Array of Pointers in C++
Oracle Database Tips by Donald Burleson
There is another problem relating to the pointer
architectures of C++ applications. Unlike databases that conform to standard
pointer architectures (such as the CODASYL DBTG model), object-oriented
applications are unconstrained by any "conventions" or rules, about a uniform
method for establishing pointer relationships.
The Committee on Development of Applied Symbolic
Languages (CODASYL) formed a database task group (the DBTG) in the 1970's to
address the problem of diverse database standards. The CODASYL DBTG was
commissioned to develop a set of "rules", or a model for database management
systems, just as the ODMG group is doing with object-oriented databases. The
CODASYL DBTG developed what is called the "Network model" for databases. The
CODASYL model became the framework for a new generation of commercial database
systems such as the IDMS database from Cullinane Corporation, and the MDBS2
Regardless of conventions, there are two pointer
methods that are predominant in commercial systems and a discussion of the
merits of each method will clarify the issues.
The first pointer method closely follows the
CODASYL DBTG model in which each relationship (sometimes called a "set")
contains circular two-way linked list pointers representing NEXT, PRIOR, and
OWNER. For a many-to-many relationship such as ORDER and ITEM we see linkages
to a junction object. This is shown pictorially in figure 11.3.
Figure 11.3 A Set occurrence diagram
In this diagram, we can follow the NEXT pointer
and see that order 123 contains 19 items and then follow the owner pointer to
see that these items are Pads. We can then continue along the NEXT chain to an
object with a quantity of "3", and follow the owner pointer in the other set to
see that these items are pencils. Continuing along the original NEXT chain we
hit 12 items, and following the owner pointer, we see that they are 12 pens.
Conversely, we could navigate from the pen object to see all orders that contain
pens. Following the pens NEXT pointer, we see a quantity of 1 and we could
follow the owner pointer of this object to get order 456 (not shown).
Continuing along the pen's NEXT chain we encounter 12 pens, and following the
owner pointer we see that it is in order 123.
With this two-way linked list approach, very
long relationships can be represented without the overhead of having a very long
array of pointers in the owner object. For example, if a customer places an
average of 5000 orders, the resulting array in the owner record would be
extremely large (> 2000 bytes). We also have some control over what the
relational database folks call referential integrity (RI). By using RI we can
enforce business rules, for example, no orders may be placed unless they are
from a valid customer, or no customer may be deleted if they have outstanding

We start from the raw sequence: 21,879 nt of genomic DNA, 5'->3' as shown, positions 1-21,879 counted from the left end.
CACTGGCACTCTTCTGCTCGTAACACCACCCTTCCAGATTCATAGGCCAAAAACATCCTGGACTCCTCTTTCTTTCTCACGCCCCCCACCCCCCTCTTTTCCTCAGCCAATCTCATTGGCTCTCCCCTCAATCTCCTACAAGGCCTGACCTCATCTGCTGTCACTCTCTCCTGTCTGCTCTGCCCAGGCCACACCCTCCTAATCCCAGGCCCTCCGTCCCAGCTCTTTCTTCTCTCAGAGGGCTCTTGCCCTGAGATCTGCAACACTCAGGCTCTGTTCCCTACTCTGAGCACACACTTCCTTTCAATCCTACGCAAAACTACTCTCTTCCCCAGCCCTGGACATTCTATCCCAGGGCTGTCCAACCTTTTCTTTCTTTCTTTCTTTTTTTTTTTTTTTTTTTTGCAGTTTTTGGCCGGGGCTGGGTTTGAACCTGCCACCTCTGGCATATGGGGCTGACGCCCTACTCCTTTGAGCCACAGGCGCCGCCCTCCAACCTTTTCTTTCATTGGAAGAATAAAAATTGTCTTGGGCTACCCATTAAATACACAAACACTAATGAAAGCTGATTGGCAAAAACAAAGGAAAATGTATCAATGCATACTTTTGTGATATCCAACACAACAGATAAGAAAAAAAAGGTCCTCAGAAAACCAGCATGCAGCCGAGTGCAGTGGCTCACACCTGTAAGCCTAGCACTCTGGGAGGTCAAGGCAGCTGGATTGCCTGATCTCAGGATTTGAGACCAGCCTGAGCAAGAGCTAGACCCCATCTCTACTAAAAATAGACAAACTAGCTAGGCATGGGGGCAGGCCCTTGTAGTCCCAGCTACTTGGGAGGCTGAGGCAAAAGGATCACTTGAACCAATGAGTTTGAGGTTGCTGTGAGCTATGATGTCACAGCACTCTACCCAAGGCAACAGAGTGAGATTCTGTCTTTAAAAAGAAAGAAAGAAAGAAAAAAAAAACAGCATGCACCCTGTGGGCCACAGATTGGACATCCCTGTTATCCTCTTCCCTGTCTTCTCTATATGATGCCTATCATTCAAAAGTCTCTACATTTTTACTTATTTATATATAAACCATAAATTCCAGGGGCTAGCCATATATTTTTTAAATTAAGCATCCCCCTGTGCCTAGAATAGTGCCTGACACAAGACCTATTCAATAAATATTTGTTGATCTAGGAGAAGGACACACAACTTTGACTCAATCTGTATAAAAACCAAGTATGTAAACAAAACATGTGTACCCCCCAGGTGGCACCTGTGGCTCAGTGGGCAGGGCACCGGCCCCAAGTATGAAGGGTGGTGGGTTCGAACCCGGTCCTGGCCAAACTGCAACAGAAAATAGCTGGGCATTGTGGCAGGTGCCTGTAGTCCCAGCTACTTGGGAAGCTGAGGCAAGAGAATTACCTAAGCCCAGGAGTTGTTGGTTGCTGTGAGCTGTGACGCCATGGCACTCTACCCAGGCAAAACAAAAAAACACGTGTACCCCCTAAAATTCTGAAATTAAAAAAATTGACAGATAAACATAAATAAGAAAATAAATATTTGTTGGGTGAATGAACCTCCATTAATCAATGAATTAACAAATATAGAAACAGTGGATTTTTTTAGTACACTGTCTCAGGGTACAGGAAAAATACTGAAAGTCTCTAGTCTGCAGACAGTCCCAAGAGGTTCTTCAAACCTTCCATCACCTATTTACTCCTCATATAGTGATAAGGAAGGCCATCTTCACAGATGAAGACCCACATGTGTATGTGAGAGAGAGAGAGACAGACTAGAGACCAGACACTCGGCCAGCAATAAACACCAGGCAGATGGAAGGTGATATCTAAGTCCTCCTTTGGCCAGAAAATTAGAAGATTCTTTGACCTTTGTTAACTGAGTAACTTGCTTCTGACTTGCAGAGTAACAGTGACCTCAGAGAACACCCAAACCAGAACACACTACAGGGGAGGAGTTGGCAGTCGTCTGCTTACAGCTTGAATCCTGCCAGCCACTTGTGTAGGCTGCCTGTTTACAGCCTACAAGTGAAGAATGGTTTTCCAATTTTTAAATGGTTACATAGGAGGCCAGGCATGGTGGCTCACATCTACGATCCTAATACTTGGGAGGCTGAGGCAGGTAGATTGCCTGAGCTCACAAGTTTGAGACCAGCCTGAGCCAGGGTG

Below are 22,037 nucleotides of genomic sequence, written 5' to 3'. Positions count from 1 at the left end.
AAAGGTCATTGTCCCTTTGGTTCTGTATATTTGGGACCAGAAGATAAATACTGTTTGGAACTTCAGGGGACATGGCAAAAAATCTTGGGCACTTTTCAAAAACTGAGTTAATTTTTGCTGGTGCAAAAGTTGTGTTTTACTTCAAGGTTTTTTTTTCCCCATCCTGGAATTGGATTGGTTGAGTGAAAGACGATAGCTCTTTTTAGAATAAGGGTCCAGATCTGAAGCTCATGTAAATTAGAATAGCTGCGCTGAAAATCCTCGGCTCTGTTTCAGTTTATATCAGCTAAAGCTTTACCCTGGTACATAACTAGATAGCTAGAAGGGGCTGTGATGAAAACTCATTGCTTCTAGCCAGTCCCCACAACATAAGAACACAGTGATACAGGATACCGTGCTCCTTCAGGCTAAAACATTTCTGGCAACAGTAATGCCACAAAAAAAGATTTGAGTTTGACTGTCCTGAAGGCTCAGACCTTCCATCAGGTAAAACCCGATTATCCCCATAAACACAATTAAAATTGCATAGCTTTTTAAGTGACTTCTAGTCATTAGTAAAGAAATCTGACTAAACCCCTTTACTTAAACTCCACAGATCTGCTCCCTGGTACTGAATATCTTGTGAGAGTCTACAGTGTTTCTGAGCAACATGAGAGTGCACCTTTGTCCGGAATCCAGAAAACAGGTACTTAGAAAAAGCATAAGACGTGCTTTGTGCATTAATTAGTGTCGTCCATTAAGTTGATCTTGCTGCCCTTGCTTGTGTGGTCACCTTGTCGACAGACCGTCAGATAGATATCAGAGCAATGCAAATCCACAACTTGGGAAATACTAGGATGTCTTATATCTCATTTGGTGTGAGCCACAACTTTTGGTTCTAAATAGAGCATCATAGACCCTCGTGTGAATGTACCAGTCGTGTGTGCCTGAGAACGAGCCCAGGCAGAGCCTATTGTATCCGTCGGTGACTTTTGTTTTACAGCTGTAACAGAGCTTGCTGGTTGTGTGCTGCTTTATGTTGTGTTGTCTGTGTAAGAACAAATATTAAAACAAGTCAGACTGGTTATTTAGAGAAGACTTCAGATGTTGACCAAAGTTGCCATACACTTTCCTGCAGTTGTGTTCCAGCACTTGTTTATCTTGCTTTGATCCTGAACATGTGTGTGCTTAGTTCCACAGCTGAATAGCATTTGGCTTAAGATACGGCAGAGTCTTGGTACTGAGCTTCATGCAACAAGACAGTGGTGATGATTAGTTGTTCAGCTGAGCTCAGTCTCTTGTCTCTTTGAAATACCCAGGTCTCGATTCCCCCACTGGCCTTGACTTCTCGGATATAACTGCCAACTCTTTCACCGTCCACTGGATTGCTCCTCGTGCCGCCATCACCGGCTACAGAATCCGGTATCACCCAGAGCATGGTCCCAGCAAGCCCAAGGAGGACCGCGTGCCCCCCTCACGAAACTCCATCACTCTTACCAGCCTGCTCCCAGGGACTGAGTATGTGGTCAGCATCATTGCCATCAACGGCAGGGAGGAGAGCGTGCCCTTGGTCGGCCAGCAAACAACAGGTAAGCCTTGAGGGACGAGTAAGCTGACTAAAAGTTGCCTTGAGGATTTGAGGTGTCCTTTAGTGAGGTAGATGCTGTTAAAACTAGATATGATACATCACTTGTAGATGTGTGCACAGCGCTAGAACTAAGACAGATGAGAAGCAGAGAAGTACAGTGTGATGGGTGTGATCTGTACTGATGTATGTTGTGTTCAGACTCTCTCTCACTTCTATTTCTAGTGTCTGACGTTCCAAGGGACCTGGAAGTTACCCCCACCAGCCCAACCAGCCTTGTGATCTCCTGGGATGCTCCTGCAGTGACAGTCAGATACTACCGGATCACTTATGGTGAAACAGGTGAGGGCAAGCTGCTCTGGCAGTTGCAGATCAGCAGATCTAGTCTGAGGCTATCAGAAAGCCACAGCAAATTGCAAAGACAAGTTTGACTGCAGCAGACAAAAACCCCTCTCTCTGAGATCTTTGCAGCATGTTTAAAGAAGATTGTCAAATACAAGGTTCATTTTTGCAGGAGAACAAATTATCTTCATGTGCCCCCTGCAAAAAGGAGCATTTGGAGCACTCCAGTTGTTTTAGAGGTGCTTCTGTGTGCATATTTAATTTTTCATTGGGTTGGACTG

orders. The two-way linked list approach helps us to enforce these business
rules. In the first example, an ORDER object cannot be inserted unless
"currency" has been established with a CUSTOMER because the linked-list
algorithm requires the establishment of NEXT and PRIOR pointer in adjacent
objects. In the delete example, a CUSTOMER destructor may not be called if the
NEXT pointer points to a valid ORDER object.
Another popular method for representing
relationships is to create an array of pointers in the owner object. This array
contains one bucket for each member object in the relationship. Each member
object in turn contains a pointer back to the owner object. Figure 11.4
illustrates this type of pointer architecture.
Figure 11.4 Using arrays of pointers
The method of using arrays of pointers has some
benefits over two-way linked lists. If the sets are small, say less than 100
members for each owner, sorting of members can be achieved without re-linking
all of the members. For example, if we have 100 orders for a customer and we
wish to sort the array of pointers such that the orders are retrieved in
ORDER_DATE sequence, we can easily sweep the orders and internally sort the
array into the desired order, all without altering any of the ORDER objects.
This type of pointer twizzling can be very useful over the traditional
linked-list method in which the pointers within each object would need to be
Unfortunately, the concept of "arrays of
pointers" is very difficult to map into a relational table. Most relational
databases do not support repeating groups within tables and there is no direct
way to represent an array within a relational table.
When this pointer architecture is encountered
there are two alternatives; the application can be re-written to employ
linked-lists or another relational table can be created to hold the array of
pointers. Neither solution is ideal, and it is often easier to re-write the
application with linked-list pointer structures.
Remember, the idea is to create a parallel set
of logical pointers to be used by the relational tables, but we will not need to
alter any of the existing pointer structures in the C++ application. However,
it can be very confusing when the in-memory object navigation is performed with
arrays of pointers while the access to persistent object is done with
elegant solution is to have the C++ application and the relational database
using a similar pointer architecture. This way when an object is requested (if
it is not already in memory), a common "call" can be made to the relational
database to fetch the object.